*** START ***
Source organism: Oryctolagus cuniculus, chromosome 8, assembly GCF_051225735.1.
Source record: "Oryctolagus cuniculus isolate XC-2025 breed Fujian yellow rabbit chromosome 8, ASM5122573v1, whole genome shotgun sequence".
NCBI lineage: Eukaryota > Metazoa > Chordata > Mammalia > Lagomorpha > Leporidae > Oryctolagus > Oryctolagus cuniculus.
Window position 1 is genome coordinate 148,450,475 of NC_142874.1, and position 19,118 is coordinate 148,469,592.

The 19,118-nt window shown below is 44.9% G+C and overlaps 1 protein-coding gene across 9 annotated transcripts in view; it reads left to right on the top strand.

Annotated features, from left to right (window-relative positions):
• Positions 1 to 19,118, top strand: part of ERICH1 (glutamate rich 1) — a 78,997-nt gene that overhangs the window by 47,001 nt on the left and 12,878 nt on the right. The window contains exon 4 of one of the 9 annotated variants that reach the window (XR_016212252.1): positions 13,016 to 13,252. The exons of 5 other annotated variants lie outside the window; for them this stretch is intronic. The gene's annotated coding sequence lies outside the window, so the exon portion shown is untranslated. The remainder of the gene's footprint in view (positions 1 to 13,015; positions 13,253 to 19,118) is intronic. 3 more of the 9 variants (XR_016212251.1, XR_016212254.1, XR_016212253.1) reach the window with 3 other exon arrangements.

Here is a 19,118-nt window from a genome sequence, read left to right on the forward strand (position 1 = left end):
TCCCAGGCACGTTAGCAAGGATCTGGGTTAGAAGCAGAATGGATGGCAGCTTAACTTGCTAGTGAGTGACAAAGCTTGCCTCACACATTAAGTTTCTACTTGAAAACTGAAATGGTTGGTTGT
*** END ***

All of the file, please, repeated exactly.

Source organism: Oryctolagus cuniculus, chromosome 8, assembly GCF_051225735.1.
Source record: "Oryctolagus cuniculus isolate XC-2025 breed Fujian yellow rabbit chromosome 8, ASM5122573v1, whole genome shotgun sequence".
NCBI lineage: Eukaryota > Metazoa > Chordata > Mammalia > Lagomorpha > Leporidae > Oryctolagus > Oryctolagus cuniculus.
Window position 1 is genome coordinate 148,450,475 of NC_142874.1, and position 19,118 is coordinate 148,469,592.

The 19,118-nt window shown below is 44.9% G+C and overlaps 1 protein-coding gene across 9 annotated transcripts in view; it reads left to right on the top strand.

Annotated features, from left to right (window-relative positions):
• Positions 1 to 19,118, top strand: part of ERICH1 (glutamate rich 1) — a 78,997-nt gene that overhangs the window by 47,001 nt on the left and 12,878 nt on the right. The window contains exon 4 of one of the 9 annotated variants that reach the window (XR_016212252.1): positions 13,016 to 13,252. The exons of 5 other annotated variants lie outside the window; for them this stretch is intronic. The gene's annotated coding sequence lies outside the window, so the exon portion shown is untranslated. The remainder of the gene's footprint in view (positions 1 to 13,015; positions 13,253 to 19,118) is intronic. 3 more of the 9 variants (XR_016212251.1, XR_016212254.1, XR_016212253.1) reach the window with 3 other exon arrangements.

Here is a 19,118-nt window from a genome sequence, read left to right on the forward strand (position 1 = left end):
TCCCAGGCACGTTAGCAAGGATCTGGGTTAGAAGCAGAATGGATGGCAGCTTAACTTGCTAGTGAGTGACAAAGCTTGCCTCACACATTAAGTTTCTACTTGAAAACTGAAATGGTTGGTTGT